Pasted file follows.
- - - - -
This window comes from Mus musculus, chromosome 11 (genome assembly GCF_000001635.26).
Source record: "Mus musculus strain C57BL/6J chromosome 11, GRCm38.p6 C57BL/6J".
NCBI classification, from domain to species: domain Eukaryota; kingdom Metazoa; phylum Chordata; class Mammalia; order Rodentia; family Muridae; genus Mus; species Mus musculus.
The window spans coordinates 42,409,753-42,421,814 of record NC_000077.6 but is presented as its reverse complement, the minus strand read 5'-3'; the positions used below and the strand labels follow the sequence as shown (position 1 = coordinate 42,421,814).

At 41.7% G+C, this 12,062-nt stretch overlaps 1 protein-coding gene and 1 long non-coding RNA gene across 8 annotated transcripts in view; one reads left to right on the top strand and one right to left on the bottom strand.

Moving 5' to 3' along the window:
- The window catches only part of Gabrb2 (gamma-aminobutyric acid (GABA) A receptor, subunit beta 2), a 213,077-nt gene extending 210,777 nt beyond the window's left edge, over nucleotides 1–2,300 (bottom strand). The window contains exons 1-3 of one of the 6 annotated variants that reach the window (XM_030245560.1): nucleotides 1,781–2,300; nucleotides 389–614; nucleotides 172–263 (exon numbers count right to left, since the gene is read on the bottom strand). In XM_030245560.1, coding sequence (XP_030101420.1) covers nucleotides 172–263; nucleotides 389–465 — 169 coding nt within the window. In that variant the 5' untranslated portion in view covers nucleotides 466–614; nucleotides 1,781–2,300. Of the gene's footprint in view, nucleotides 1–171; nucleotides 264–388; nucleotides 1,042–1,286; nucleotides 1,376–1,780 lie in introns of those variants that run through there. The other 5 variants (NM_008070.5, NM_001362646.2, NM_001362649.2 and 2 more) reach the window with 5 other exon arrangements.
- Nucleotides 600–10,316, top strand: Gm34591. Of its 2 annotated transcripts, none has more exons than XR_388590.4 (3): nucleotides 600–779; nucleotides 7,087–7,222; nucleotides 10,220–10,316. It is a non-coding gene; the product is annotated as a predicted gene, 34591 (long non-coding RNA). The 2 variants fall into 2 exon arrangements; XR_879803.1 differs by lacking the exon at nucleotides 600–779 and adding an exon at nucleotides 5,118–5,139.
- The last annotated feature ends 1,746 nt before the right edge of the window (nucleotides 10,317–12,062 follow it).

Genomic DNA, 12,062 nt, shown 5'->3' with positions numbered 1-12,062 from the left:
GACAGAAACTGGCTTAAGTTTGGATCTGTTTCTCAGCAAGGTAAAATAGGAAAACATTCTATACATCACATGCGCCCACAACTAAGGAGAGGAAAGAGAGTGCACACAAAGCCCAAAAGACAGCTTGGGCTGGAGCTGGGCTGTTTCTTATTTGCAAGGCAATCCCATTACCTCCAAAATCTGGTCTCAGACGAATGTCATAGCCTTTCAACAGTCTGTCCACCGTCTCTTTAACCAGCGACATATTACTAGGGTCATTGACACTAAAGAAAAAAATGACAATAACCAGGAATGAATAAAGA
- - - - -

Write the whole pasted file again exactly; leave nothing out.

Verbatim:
This window comes from Mus musculus, chromosome 11 (genome assembly GCF_000001635.26).
Source record: "Mus musculus strain C57BL/6J chromosome 11, GRCm38.p6 C57BL/6J".
NCBI classification, from domain to species: domain Eukaryota; kingdom Metazoa; phylum Chordata; class Mammalia; order Rodentia; family Muridae; genus Mus; species Mus musculus.
The window spans coordinates 42,409,753-42,421,814 of record NC_000077.6 but is presented as its reverse complement, the minus strand read 5'-3'; the positions used below and the strand labels follow the sequence as shown (position 1 = coordinate 42,421,814).

At 41.7% G+C, this 12,062-nt stretch overlaps 1 protein-coding gene and 1 long non-coding RNA gene across 8 annotated transcripts in view; one reads left to right on the top strand and one right to left on the bottom strand.

Moving 5' to 3' along the window:
- The window catches only part of Gabrb2 (gamma-aminobutyric acid (GABA) A receptor, subunit beta 2), a 213,077-nt gene extending 210,777 nt beyond the window's left edge, over nucleotides 1–2,300 (bottom strand). The window contains exons 1-3 of one of the 6 annotated variants that reach the window (XM_030245560.1): nucleotides 1,781–2,300; nucleotides 389–614; nucleotides 172–263 (exon numbers count right to left, since the gene is read on the bottom strand). In XM_030245560.1, coding sequence (XP_030101420.1) covers nucleotides 172–263; nucleotides 389–465 — 169 coding nt within the window. In that variant the 5' untranslated portion in view covers nucleotides 466–614; nucleotides 1,781–2,300. Of the gene's footprint in view, nucleotides 1–171; nucleotides 264–388; nucleotides 1,042–1,286; nucleotides 1,376–1,780 lie in introns of those variants that run through there. The other 5 variants (NM_008070.5, NM_001362646.2, NM_001362649.2 and 2 more) reach the window with 5 other exon arrangements.
- Nucleotides 600–10,316, top strand: Gm34591. Of its 2 annotated transcripts, none has more exons than XR_388590.4 (3): nucleotides 600–779; nucleotides 7,087–7,222; nucleotides 10,220–10,316. It is a non-coding gene; the product is annotated as a predicted gene, 34591 (long non-coding RNA). The 2 variants fall into 2 exon arrangements; XR_879803.1 differs by lacking the exon at nucleotides 600–779 and adding an exon at nucleotides 5,118–5,139.
- The last annotated feature ends 1,746 nt before the right edge of the window (nucleotides 10,317–12,062 follow it).

Genomic DNA, 12,062 nt, shown 5'->3' with positions numbered 1-12,062 from the left:
GACAGAAACTGGCTTAAGTTTGGATCTGTTTCTCAGCAAGGTAAAATAGGAAAACATTCTATACATCACATGCGCCCACAACTAAGGAGAGGAAAGAGAGTGCACACAAAGCCCAAAAGACAGCTTGGGCTGGAGCTGGGCTGTTTCTTATTTGCAAGGCAATCCCATTACCTCCAAAATCTGGTCTCAGACGAATGTCATAGCCTTTCAACAGTCTGTCCACCGTCTCTTTAACCAGCGACATATTACTAGGGTCATTGACACTAAAGAAAAAAATGACAATAACCAGGAATGAATAAAGA